Pakistan is no doubt a seasoned player at duplicity with the State officially trying to disown its Taliban linkages but the administration tacitly leading hundreds of terrorists into Afghanistan. It is estimated that about 7,200 Pakistani terrorists are fighting along the Taliban in Afghanistan. Militants belonging to the Lashkar-e-Toiba (LeT) and Jaish-e-Mohammed (JeM) are active in Kunar and Nangarhar provinces in Eastern Afghanistan and Helmand and Kandahar provinces particularly in the southeast of the country. Unsurprisingly, all these four Afghan provinces share borders with Pakistan. Moreover, terrorist fighters from other Pakistan-based groups such as Tehreek-e-Taliban Pakistan (TTP), Lashkar-e-Jhangvi (LeJ), Jamaat-ul-Arhar (JuA), Lashkar-e-Islam and Al Badr have also been spotted fighting alongside the Taliban in sizeable numbers. Moreover, Pakistani terrorists have also been found in Ghazni, Khost, Logar, Paktia and Paktika provinces in south and southeast Afghanistan.
It is true that many clerics and Islamist groups are sympathetic to the Afghan Taliban and support them covertly. They are accused of intensifying efforts and encouraging the militant groups. The Afghan Taliban is banned in Pakistan, but some clerics as well as Islamist groups are sympathetic to these militant groups and engage in recruitment activities on their behalf. This is not the first time that clerics and religious leaders within Pakistan have supported the cause of the Taliban across the other side of border. Interestingly, the entire cadre base of Taliban during the 1990s was supported by Darul Uloom Haqqania Madrasa (seminary), situated at Akora Khattak in the Pakistani province of Akora Khattak. The Darul Uloom Haqqania seminary has repeatedly churned out the ‘who’s who’ of Taliban top brass including many now on the hardliner group’s negotiating team who hold talks with the Kabul government to end the 20-year war. The seminary’s late leader Sami-ul-Haq boasted of advising the Taliban’s founder Mullah Omar, earning him the nickname of “the Father of the Taliban”. Haq later sent students to fight for the movement when it issued a call to arms during its rise to power in the 1990s. The Haqqani network, the Taliban’s ultra-violent faction, is named after this seminary where its leader was taught, raised and subsequently followed by numerous other members.
The Taliban thus enjoys the support of Pakistan’s mainstream Islamic parties such as Jamiat Ulema-e-Islam (JUI) and Jamaat-i-Islami. Shuja ul Mulk, a leader of JUI, who also served in the National Assembly of Pakistan, thus stated, “…who have made many sacrifices, and with whom we share a common ideology.” JUI Nazriati, which splintered off from JUI after 9/11, remains among the Taliban’s most loyal supporters. The group’s leader, Maulana Abdul Qadir Luni, too openly supports Afghan jihad in speeches, rallies and videos.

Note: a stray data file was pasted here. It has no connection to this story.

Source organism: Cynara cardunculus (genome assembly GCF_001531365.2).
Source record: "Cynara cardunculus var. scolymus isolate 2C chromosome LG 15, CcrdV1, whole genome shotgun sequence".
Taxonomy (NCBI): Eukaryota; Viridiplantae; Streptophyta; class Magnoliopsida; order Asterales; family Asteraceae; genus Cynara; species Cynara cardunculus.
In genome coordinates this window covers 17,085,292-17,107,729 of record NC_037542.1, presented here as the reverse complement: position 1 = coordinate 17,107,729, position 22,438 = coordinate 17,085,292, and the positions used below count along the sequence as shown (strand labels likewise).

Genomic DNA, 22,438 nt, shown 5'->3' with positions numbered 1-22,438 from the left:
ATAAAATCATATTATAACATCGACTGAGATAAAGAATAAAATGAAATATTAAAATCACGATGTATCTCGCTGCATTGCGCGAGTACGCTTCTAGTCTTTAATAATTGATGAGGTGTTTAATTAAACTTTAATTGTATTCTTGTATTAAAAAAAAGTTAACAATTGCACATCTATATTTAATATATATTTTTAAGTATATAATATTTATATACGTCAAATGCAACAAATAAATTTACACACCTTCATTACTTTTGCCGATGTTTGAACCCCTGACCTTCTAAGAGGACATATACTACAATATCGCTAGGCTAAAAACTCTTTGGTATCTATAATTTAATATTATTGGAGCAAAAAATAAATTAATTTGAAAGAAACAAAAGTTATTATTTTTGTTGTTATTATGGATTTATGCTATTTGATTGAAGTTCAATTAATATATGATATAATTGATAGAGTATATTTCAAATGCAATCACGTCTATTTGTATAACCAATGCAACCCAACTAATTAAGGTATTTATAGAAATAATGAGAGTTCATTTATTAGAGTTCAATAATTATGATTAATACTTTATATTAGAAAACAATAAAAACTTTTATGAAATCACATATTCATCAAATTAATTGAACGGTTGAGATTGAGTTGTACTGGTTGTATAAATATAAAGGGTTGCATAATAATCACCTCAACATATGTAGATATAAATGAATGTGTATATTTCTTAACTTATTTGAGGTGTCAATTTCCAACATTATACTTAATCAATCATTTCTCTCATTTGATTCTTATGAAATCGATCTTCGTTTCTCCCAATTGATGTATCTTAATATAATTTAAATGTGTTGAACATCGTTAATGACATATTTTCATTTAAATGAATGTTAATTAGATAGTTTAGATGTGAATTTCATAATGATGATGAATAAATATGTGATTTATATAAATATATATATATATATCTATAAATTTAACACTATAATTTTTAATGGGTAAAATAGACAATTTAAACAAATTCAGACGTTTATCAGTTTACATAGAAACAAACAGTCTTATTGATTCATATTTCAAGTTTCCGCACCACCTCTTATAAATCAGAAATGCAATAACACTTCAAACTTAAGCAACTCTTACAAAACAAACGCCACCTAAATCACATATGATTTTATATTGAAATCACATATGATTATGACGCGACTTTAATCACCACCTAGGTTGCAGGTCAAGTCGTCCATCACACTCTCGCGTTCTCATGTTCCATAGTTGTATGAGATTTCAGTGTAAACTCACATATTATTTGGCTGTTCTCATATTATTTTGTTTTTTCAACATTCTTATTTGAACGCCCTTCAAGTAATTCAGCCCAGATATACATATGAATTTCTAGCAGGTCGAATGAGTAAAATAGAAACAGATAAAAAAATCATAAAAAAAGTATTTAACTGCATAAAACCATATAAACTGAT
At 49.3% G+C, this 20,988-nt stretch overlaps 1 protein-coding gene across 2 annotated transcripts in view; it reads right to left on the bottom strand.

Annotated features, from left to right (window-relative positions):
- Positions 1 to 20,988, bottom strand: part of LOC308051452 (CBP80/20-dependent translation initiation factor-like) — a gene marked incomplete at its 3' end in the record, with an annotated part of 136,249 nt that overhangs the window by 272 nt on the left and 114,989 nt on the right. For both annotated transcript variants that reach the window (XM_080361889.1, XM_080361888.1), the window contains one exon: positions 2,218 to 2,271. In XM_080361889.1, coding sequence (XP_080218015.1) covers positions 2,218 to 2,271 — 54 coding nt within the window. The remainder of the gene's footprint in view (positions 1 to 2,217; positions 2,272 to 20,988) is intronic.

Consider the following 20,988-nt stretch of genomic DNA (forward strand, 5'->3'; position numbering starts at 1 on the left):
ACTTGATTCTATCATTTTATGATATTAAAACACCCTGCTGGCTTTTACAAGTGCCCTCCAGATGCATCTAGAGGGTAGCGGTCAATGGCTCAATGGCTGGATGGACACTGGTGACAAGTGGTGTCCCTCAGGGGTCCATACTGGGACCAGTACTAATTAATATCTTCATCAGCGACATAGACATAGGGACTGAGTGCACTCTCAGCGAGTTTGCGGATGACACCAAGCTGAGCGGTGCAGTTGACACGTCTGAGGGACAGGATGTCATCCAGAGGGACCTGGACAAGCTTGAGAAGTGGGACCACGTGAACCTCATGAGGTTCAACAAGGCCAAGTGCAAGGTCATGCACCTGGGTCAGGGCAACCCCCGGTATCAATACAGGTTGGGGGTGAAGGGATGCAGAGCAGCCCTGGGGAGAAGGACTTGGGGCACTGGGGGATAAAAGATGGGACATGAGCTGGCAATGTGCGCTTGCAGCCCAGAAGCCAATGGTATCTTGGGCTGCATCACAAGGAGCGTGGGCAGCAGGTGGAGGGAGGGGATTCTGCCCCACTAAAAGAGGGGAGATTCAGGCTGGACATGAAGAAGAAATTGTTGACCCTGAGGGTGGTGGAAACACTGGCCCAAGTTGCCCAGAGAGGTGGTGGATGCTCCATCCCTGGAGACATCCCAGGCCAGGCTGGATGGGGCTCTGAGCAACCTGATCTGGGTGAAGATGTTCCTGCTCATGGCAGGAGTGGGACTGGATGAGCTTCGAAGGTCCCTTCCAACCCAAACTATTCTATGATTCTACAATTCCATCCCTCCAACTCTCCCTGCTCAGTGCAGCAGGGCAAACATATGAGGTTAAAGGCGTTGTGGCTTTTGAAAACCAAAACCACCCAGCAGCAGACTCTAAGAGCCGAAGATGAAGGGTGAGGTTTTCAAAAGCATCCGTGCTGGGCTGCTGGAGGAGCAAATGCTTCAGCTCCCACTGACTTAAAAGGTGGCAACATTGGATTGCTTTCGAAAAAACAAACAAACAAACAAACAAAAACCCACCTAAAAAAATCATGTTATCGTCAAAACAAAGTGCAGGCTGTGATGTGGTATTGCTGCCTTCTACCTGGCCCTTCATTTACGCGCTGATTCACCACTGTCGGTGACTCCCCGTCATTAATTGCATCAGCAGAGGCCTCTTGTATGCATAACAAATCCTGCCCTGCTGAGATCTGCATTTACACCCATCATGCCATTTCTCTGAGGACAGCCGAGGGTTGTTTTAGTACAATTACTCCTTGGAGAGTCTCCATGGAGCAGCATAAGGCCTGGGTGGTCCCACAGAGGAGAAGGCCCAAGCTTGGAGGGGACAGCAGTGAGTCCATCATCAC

Taliban is also involved in channelizing monetary support within Pakistan. There has been a spurt in fund-raising and recruitment by the Afghan Taliban on Pakistani soil, especially in Balochistan. Several top Taliban leaders are believed to be based in Balochistan and form a part of the Quetta Shura. Also, Afghan Taliban militants stay with coal miners in the province, and come to the local markets every Friday to solicit PKR 5,000 to PKR 10,000 from shopkeepers. Meanwhile, an unnamed member of the Balochistan Assembly said members of the Taliban “openly hold fundraising campaigns” in several areas of the province such as Kuchlak, Quetta, Pashtun Abad, Ishaq Abad and Farooqia town.
Pakistan has always fought against ‘Bad Taliban’, such as the Tehreek-e-Taliban Pakistan (TTP), a group that challenged Pakistan government’s writ in certain geographic locations, including Swat and Waziristan in the past. The ‘Good Taliban’ on the other hand, is supposed to be those terror groups largely active in Afghanistan and other fronts, including Kashmir that posed little harm to Pakistan. Due to this discriminatory tactic, it also alleged that Pakistan “harboured” such groups for some gains and, ultimately used them to put pressure on the international communities, especially the US.
Besides, with the increasing prominence of Taliban in the region and the inability of the international players to come to a solution without its participation, an apt platform seems to have been generated for Pakistan to continue with its game of ‘good Taliban’ versus ‘bad Taliban’. The State is making frequent requests to the good Taliban (Afghan Taliban) to deal with the bad ones (TTP). On the public front, the Pakistani state is even trying to barter with the Afghan Taliban. On June 26, Pakistan’s Interior Minister, Shaikh Rasheed Ahmad said that Pakistan has made a big decision to not give bases to the US, and now, Islamabad expects the Afghan Taliban to restrain the TTP and the others. He thus stated: “PM Imran Khan has categorically said that we [Pakistan] will not give any bases to the United States to use against Afghanistan…But we also expect from [Afghan] Taliban that they will not allow TTP [Tehreek-e-Pakistan Taliban] and other elements to carry out any activity which causes harm to the lives and property of Pakistani people…”
As the situation deteriorates towards a probable full-scale Taliban occupation of the country, the future of Afghanistan and the surrounding region seems grim and uncertain. With Pakistani proxies fighting along the Taliban, any Pakistani support would be detrimental to the existing Afghan government and its armed forces given its record and practice of duplicity vis-à-vis Afghanistan. At the same time, with the tacit backing of the Pak authorities it seems like in these moments of crises, disappointingly it is the radical elements across both sides of the Durand Line that are on the path to a greater sense of legitimacy and control over the political situation, rather than responsible democratic entities.